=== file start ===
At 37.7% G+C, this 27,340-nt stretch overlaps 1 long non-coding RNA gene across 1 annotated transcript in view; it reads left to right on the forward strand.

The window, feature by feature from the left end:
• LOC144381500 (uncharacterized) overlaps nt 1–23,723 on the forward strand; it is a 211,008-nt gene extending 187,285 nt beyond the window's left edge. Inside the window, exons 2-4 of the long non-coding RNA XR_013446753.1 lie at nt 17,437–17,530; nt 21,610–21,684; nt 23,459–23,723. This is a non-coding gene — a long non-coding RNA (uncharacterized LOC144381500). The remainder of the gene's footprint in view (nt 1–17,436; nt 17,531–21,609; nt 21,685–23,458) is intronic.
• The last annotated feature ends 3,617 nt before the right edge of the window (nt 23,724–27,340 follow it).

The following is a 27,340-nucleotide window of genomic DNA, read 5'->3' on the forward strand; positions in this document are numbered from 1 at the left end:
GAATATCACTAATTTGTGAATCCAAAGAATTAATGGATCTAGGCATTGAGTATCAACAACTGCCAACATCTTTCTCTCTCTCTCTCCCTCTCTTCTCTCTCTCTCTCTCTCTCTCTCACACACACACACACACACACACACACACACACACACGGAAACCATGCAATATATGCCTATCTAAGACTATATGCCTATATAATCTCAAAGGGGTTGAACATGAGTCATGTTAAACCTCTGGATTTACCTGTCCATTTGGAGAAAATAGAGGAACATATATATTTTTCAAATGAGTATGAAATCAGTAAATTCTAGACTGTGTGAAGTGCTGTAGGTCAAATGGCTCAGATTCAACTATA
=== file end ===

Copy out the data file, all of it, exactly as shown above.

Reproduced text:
At 37.7% G+C, this 27,340-nt stretch overlaps 1 long non-coding RNA gene across 1 annotated transcript in view; it reads left to right on the forward strand.

The window, feature by feature from the left end:
• LOC144381500 (uncharacterized) overlaps nt 1–23,723 on the forward strand; it is a 211,008-nt gene extending 187,285 nt beyond the window's left edge. Inside the window, exons 2-4 of the long non-coding RNA XR_013446753.1 lie at nt 17,437–17,530; nt 21,610–21,684; nt 23,459–23,723. This is a non-coding gene — a long non-coding RNA (uncharacterized LOC144381500). The remainder of the gene's footprint in view (nt 1–17,436; nt 17,531–21,609; nt 21,685–23,458) is intronic.
• The last annotated feature ends 3,617 nt before the right edge of the window (nt 23,724–27,340 follow it).

The following is a 27,340-nucleotide window of genomic DNA, read 5'->3' on the forward strand; positions in this document are numbered from 1 at the left end:
GAATATCACTAATTTGTGAATCCAAAGAATTAATGGATCTAGGCATTGAGTATCAACAACTGCCAACATCTTTCTCTCTCTCTCTCCCTCTCTTCTCTCTCTCTCTCTCTCTCTCTCACACACACACACACACACACACACACACACACACACGGAAACCATGCAATATATGCCTATCTAAGACTATATGCCTATATAATCTCAAAGGGGTTGAACATGAGTCATGTTAAACCTCTGGATTTACCTGTCCATTTGGAGAAAATAGAGGAACATATATATTTTTCAAATGAGTATGAAATCAGTAAATTCTAGACTGTGTGAAGTGCTGTAGGTCAAATGGCTCAGATTCAACTATA